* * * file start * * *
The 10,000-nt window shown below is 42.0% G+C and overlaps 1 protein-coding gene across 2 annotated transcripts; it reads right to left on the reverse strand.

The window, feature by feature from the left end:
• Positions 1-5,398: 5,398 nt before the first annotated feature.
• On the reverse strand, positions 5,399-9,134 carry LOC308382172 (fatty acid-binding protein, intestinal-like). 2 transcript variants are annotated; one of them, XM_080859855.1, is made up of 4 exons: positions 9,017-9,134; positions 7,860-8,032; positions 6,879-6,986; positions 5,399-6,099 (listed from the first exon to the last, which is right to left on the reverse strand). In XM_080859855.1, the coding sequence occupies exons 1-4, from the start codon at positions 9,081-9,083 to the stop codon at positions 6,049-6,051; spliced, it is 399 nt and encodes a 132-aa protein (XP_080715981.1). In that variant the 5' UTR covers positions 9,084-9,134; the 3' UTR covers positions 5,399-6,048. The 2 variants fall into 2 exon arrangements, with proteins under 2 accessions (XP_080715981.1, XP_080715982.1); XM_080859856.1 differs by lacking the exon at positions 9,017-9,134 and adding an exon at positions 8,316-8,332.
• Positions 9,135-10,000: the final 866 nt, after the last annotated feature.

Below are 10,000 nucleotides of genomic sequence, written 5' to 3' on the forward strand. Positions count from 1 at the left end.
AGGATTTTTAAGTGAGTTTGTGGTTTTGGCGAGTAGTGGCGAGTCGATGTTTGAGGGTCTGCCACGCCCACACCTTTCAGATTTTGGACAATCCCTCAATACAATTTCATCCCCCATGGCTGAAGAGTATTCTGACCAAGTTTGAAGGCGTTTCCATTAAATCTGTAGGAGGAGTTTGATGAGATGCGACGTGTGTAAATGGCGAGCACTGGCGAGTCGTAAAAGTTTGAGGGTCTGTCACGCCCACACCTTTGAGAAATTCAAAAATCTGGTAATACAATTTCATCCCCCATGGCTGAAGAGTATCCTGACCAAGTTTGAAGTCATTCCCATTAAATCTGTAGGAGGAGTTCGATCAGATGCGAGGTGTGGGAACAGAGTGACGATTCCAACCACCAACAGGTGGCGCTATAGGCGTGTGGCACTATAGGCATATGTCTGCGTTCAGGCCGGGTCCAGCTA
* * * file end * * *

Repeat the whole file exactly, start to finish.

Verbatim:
The 10,000-nt window shown below is 42.0% G+C and overlaps 1 protein-coding gene across 2 annotated transcripts; it reads right to left on the reverse strand.

The window, feature by feature from the left end:
• Positions 1-5,398: 5,398 nt before the first annotated feature.
• On the reverse strand, positions 5,399-9,134 carry LOC308382172 (fatty acid-binding protein, intestinal-like). 2 transcript variants are annotated; one of them, XM_080859855.1, is made up of 4 exons: positions 9,017-9,134; positions 7,860-8,032; positions 6,879-6,986; positions 5,399-6,099 (listed from the first exon to the last, which is right to left on the reverse strand). In XM_080859855.1, the coding sequence occupies exons 1-4, from the start codon at positions 9,081-9,083 to the stop codon at positions 6,049-6,051; spliced, it is 399 nt and encodes a 132-aa protein (XP_080715981.1). In that variant the 5' UTR covers positions 9,084-9,134; the 3' UTR covers positions 5,399-6,048. The 2 variants fall into 2 exon arrangements, with proteins under 2 accessions (XP_080715981.1, XP_080715982.1); XM_080859856.1 differs by lacking the exon at positions 9,017-9,134 and adding an exon at positions 8,316-8,332.
• Positions 9,135-10,000: the final 866 nt, after the last annotated feature.

Below are 10,000 nucleotides of genomic sequence, written 5' to 3' on the forward strand. Positions count from 1 at the left end.
AGGATTTTTAAGTGAGTTTGTGGTTTTGGCGAGTAGTGGCGAGTCGATGTTTGAGGGTCTGCCACGCCCACACCTTTCAGATTTTGGACAATCCCTCAATACAATTTCATCCCCCATGGCTGAAGAGTATTCTGACCAAGTTTGAAGGCGTTTCCATTAAATCTGTAGGAGGAGTTTGATGAGATGCGACGTGTGTAAATGGCGAGCACTGGCGAGTCGTAAAAGTTTGAGGGTCTGTCACGCCCACACCTTTGAGAAATTCAAAAATCTGGTAATACAATTTCATCCCCCATGGCTGAAGAGTATCCTGACCAAGTTTGAAGTCATTCCCATTAAATCTGTAGGAGGAGTTCGATCAGATGCGAGGTGTGGGAACAGAGTGACGATTCCAACCACCAACAGGTGGCGCTATAGGCGTGTGGCACTATAGGCATATGTCTGCGTTCAGGCCGGGTCCAGCTA